ECSA Bulletin

by Episcopal Churchmen for South Africa
with Colin O'Brien Winter
New York, New York, United States
August 1981
8 pages
Type: Newsletter
Coverage in Africa: Angola, Namibia, South Africa, Southern Africa
Coverage outside Africa: United States
Language: English
The newsletter includes The Mission of the Church and the Policies of Appeasement in South Africa by Bishop Colin Winter of the Namibia Peace Centre in London. (Winter was called to South Africa in 1959 and became dean of St George's Cathedral in Windhoek, Namibia in 1964. He was deported from Namibia in 1972 following his vigorous support for a nationwide strike of African workers.) Winter discusses the April 1981 Anglican Elective Assembly held in Cape Town to choose a successor to Archbishop Bill Burnett. Desmond Tutu was one of two front-runners, but Philip Russell was selected. Winter writes that South Africa is hell-bent on a war strategy against the Front Line States. The 'initiative' of the five Western powers to break the United Nations deadlock on Namibia has collapsed; South Africa remains unwilling to allow free, U.N.-observed elections. The Reagan administration has sent military 'advisers' into Angola and seeks to repeal the Clark amendment in order to give more arms to UNITA. It will review the possibility of arms trading with South Africa. It also is planning to supply enriched uranium to South Africa, which the Carter administration stopped because South Africa refused to sign the Nuclear Non-Proliferation Treaty. The Reagan administration also gave credibility to the South African government by inviting Foreign Minister Pik Botha on an 'official' visit to the U.S.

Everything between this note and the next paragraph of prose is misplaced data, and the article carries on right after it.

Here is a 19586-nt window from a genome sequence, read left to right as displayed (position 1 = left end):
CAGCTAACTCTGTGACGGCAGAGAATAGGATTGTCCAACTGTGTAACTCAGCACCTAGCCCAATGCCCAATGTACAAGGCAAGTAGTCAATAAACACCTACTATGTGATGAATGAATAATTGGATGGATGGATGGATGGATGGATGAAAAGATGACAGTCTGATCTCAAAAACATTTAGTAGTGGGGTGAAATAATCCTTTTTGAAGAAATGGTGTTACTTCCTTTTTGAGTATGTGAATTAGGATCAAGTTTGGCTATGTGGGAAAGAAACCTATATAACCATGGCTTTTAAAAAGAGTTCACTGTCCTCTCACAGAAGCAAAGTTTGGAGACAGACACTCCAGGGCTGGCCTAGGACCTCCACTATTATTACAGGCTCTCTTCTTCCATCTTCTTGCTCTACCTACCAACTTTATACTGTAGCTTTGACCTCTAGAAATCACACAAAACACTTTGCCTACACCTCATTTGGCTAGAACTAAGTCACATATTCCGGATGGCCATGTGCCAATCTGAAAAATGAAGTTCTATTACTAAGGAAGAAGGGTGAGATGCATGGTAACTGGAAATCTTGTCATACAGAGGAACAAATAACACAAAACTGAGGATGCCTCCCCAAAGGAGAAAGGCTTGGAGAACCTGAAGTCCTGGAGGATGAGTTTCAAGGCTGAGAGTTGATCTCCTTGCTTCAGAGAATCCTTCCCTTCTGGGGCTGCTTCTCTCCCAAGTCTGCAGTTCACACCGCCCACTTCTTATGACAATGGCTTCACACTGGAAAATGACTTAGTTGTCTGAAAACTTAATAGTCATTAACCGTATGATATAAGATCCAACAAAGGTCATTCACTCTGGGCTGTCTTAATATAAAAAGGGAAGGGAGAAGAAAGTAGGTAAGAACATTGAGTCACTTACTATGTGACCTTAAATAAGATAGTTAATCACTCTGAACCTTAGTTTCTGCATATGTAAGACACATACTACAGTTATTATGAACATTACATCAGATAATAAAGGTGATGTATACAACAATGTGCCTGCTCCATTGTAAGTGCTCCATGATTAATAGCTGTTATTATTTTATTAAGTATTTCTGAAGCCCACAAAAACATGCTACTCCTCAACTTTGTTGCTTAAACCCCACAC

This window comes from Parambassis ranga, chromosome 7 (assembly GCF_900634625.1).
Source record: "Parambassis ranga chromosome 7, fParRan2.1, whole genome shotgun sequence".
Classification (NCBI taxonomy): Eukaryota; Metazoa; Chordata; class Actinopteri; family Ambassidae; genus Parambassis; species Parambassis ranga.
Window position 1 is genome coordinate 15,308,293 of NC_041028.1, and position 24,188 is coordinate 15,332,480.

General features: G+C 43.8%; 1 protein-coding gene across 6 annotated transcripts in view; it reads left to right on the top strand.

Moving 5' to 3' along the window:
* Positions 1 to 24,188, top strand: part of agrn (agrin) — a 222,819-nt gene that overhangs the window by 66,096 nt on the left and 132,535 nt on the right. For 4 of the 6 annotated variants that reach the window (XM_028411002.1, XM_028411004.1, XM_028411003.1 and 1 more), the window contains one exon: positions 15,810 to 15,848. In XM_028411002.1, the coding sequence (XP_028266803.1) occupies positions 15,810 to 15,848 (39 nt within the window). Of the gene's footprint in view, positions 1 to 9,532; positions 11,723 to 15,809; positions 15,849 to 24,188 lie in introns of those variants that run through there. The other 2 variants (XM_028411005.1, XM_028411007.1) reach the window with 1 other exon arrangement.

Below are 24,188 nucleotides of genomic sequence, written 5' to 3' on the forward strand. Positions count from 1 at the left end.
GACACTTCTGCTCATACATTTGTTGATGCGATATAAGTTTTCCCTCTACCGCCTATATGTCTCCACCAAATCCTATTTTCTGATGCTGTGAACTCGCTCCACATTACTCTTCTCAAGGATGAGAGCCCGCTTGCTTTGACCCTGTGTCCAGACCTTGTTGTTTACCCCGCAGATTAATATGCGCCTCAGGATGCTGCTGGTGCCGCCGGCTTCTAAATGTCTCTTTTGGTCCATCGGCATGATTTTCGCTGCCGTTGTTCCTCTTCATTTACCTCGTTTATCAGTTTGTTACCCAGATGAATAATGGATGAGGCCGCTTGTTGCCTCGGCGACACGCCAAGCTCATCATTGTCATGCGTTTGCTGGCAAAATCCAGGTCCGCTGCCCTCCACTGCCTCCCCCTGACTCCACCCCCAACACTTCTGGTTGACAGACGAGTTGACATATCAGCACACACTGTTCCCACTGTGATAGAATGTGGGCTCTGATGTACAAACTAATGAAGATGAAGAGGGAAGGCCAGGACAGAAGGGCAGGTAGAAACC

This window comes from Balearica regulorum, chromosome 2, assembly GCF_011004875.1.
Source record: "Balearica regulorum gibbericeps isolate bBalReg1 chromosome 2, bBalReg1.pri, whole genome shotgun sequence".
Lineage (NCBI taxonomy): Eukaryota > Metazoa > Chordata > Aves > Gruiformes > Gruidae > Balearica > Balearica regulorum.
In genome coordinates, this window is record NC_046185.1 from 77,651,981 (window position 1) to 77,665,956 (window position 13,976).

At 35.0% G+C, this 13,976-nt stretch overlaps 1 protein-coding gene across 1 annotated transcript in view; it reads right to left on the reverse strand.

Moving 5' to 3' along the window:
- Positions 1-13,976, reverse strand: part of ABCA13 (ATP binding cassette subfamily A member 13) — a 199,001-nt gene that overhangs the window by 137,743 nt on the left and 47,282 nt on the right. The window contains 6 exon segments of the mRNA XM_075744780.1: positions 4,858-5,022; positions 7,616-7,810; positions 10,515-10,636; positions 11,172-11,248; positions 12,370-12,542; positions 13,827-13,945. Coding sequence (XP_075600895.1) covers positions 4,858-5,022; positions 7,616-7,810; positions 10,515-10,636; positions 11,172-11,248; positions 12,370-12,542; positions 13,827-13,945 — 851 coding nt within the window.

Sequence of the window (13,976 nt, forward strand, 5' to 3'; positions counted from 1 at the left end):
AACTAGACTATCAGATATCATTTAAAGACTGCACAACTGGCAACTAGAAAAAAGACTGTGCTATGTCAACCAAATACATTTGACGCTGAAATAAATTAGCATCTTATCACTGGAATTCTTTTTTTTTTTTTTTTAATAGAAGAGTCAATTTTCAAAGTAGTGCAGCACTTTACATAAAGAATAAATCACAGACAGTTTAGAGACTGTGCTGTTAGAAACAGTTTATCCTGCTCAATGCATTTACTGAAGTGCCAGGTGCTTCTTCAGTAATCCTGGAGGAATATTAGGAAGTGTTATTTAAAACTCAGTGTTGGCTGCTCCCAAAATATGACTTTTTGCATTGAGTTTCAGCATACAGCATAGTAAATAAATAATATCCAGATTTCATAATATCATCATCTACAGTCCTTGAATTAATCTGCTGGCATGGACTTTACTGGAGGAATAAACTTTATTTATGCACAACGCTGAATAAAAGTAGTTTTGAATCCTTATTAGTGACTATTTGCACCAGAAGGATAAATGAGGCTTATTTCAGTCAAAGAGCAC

Used by permission of former board members of the Episcopal Churchpeople for a Free Southern Africa.
Collection: George M. Houser (Africa collection), Michigan State University Libraries Special Collections